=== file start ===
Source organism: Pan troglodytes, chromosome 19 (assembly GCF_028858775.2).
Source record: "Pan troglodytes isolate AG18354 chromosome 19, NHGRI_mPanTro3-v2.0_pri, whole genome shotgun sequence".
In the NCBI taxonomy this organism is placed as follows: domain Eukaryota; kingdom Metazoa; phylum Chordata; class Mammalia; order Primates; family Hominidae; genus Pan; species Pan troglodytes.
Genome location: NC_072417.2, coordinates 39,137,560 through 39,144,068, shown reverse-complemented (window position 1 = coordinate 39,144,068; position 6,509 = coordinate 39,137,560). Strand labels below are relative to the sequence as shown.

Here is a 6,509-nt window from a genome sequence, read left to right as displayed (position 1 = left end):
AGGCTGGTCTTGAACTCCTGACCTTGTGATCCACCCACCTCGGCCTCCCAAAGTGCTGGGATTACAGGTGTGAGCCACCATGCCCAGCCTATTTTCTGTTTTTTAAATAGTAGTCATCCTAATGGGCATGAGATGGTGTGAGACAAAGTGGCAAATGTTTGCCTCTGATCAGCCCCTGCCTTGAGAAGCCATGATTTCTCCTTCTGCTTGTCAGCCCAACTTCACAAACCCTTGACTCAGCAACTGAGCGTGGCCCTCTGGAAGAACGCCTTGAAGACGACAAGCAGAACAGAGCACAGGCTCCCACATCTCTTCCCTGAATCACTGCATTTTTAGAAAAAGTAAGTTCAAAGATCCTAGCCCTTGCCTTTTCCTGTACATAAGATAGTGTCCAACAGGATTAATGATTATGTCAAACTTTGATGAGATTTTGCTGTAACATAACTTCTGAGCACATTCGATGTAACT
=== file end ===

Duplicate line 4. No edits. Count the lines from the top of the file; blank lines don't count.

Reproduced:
Genome location: NC_072417.2, coordinates 39,137,560 through 39,144,068, shown reverse-complemented (window position 1 = coordinate 39,144,068; position 6,509 = coordinate 39,137,560). Strand labels below are relative to the sequence as shown.